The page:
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(1,413 words)

title given to various dynastic rulers of Ḵᵛārazm (see CHORASMIA).






After the Saljuq takeover in Khwarazm in the early 1040s, the Saljuq Sultans appointed various governors in the province, including Alp Arslān’s (r. 1063-72) son Arslān Arḡun, a son of the vizier Neẓām-al-Molk (1018-92), and several Turkish ḡolām commanders (see BARDA AND BARDADĀRI). One of these last was Anuštigin Ḡarčaʾi, Malek Šāh’s (r. 1073-92) ṭaštdār, or keeper of the royal washing bowls, who was appointed ca. 470/1077 as nominal Khwarazmshah. It was not, however, until the sultanate of Berk-Yaruq (Bark-Yāroq) b. Malek Šāh (r. 1094-1105) that another military slave commander, Ekinči b. Qočqar, became governor with the official title of Khwarazmshah in 490/1097. He was killed almost immediately, and the governor of Khorasan, the Amir-e Dād Ḥabaši, then gave the office to Anuštegin’s son Qoṭb-al-Din Abu’l-Fatḥ Arslāntigin Moḥammad (r. 1097-1127; see Bosworth, 1968, pp. 142-43), thus inaugurating the fourth and most splendid of the lines of the Khwarazmshahs, whose power lasted for over 130 years (490-628/1097-1231), until the incoming Mongols ended their dominion (for the successive Khwarazmshahs and their reigns, see Bosworth, 1996, no. 89, pp. 178-80).

These Khwarazmshahs were, at least until the death of Sultan Sanjar (r. 1118-57) in 552/1157 and the subsequent steep decline of the Great Saljuqs, vassals of the Saljuqs, but latterly they were able to pursue entirely independent policies. For a brief while, they built up an extensive empire and were the dominant power in the Islamic East, even threatening the ʿAbbasid Caliph in Baghdad, before they were in turn overwhelmed by the Mongols in the 13th century.

Qoṭb-al-Din Arslāntigin Moḥammad governed as a faithful vassal of Sanjar. He led a Khwarazmian contingent in Sanjar’s army when the latter marched into western Persia and Iraq against his nephew Maḥmud b. Moḥammad b. Malek Šāh in 513/1119, and acted as a mediator between the Qara-khanid ruler in Samarqand, Arslān Khan Moḥammad (r. 1102-29), and malcontents in his khanate in 507/1113-14 (Kafesoğlu, pp. 43-44; Bosworth, 1968, pp. 120, 139-40).

Arslāntigin’s son ʿAlāʾ-al-Din Qïzïl Arslān Atsïz (q.v.; r. 521-51/1127-56) was originally equally loyal to Sanjar, and in 524/1130 accompanied the Sultan on his campaign against Arslān Khan Moḥammad and then in 529/1135 on the campaign against the Ghaznavid Bahrām Šāh b. Masʿud III (r. 1117-57?). But thereafter he began to pursue a much more independent line and was the real founder of the dynasty’s glory, though still nominally being Sanjar’s vassal. He rebelled against Sanjar in 536/1141-42, but in return suffered two invasions of Khwarazm by Sanjar, and he also had to pay tribute to the pagan Qara Khitay invaders of Transoxania from the northern and eastern parts of Inner Asia. He had more success against the pagan Turks of the steppes to the west of Khwarazm and in the Manḡïšlaq peninsula to the east of the Caspian Sea, but the extent of his power was still essentially confined to Khwarazm itself (see Kafesoğlu, pp. 44-72; Bosworth, 1968, pp. 143-46, 150).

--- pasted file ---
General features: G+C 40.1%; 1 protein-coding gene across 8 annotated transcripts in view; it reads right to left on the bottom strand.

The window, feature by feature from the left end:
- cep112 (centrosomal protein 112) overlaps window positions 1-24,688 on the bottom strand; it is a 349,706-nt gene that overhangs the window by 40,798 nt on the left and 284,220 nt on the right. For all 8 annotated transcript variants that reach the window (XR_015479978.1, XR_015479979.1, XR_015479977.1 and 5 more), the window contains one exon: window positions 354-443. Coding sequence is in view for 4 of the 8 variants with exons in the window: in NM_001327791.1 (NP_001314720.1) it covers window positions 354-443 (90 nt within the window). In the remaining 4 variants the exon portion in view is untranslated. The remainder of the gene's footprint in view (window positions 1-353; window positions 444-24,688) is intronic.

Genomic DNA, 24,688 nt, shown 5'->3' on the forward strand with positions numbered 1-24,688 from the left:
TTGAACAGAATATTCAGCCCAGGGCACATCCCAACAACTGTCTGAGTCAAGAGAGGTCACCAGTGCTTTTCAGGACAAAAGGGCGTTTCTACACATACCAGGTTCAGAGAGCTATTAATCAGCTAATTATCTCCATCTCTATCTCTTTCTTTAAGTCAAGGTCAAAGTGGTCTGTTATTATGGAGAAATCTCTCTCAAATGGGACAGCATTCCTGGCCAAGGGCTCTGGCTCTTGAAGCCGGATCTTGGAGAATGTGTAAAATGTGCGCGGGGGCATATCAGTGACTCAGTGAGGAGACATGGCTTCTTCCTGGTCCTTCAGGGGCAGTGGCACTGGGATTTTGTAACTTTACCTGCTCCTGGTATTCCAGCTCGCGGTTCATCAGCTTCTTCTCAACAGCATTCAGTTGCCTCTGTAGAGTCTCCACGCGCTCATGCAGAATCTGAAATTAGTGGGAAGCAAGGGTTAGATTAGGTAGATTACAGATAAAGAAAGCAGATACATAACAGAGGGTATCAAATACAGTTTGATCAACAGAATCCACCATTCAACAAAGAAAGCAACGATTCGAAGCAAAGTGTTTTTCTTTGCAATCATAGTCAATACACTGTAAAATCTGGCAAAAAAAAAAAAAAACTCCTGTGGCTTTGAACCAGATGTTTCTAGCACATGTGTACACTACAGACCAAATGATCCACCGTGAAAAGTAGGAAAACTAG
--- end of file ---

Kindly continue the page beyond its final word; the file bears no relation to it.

Atsïz’s son and successor Tāj-al-Donyā wa’l-Din Abu’l-Fatḥ Il-Arslān (q.v.; r. 551-67/1156-72) was fortunate in that Sanjar’s death and the decay of Great Saljuq power in western Persia left him a free hand for intervening in Transoxania against the Qara-khanids there; for although both the Khwarazmshahs and the Qara-khanids continued to be tributary to the Qara Khitay, the latter left Il-Arslān largely alone provided that tribute was paid regularly. Il-Arslān was thus able to invade Transoxania in 553/1158 in aid of Qarluq tribal rebels against the Khan of Samarqand, Čaḡrï Khan ʿAli, and in 560/1165 he led an abortive invasion of Khorasan against the Oghuz (see ḠOZZ) amirs who had assumed power there after Sanjar’s death (see Kafesoğlu, pp. 73-83; Bosworth, 1968, pp. 185-88).

ʿAlāʾ-al-Din Tekiš (q.v.; r. 567-96/1172-1200), Il-Arslān’s son and successor, continued the expansionist policies of his father. Although he obtained his throne with Qara Khitay help, he soon threw off their yoke and repelled the resulting Qara Khitay invasion of Khwarazm; even so, for most of his reign he remained faithful to his suzerains. In northern Khorasan, he became involved in a protracted struggle, which lasted for nearly twenty years, with his brother and rival for power, Solṭān Šāh, and with the Ghurid Sultan Giāṯ-al-Din Moḥammad (r. 1163-1203). Tekeš cultivated close links with the Oghuz and Qepčāq tribes to the north of Khwarazm and the Aral Sea, and recruited them into his army for the expansionist policies now aimed at Persia. Many of these Turkmens were still pagan, and they gained notoriety in Persia for their barbarous violence and cruelty. In 588/1192, Tekeš came to Ray and western Persia, demanding recognition as supreme ruler over those lands, and two years later, in 590/1194, he defeated and killed the last Great Saljuq Sultan Ṭoḡrïl III b. Arslān (r. 1176-94). He was poised to attack Iraq and overturn the Abbasid caliphate, but his death was the signal for a rising and general massacre of the hated Khwarazmian troops in the Persian lands (see Kafesoğlu, pp. 83-146; Bosworth, 1968, pp. 181-83, 188-92).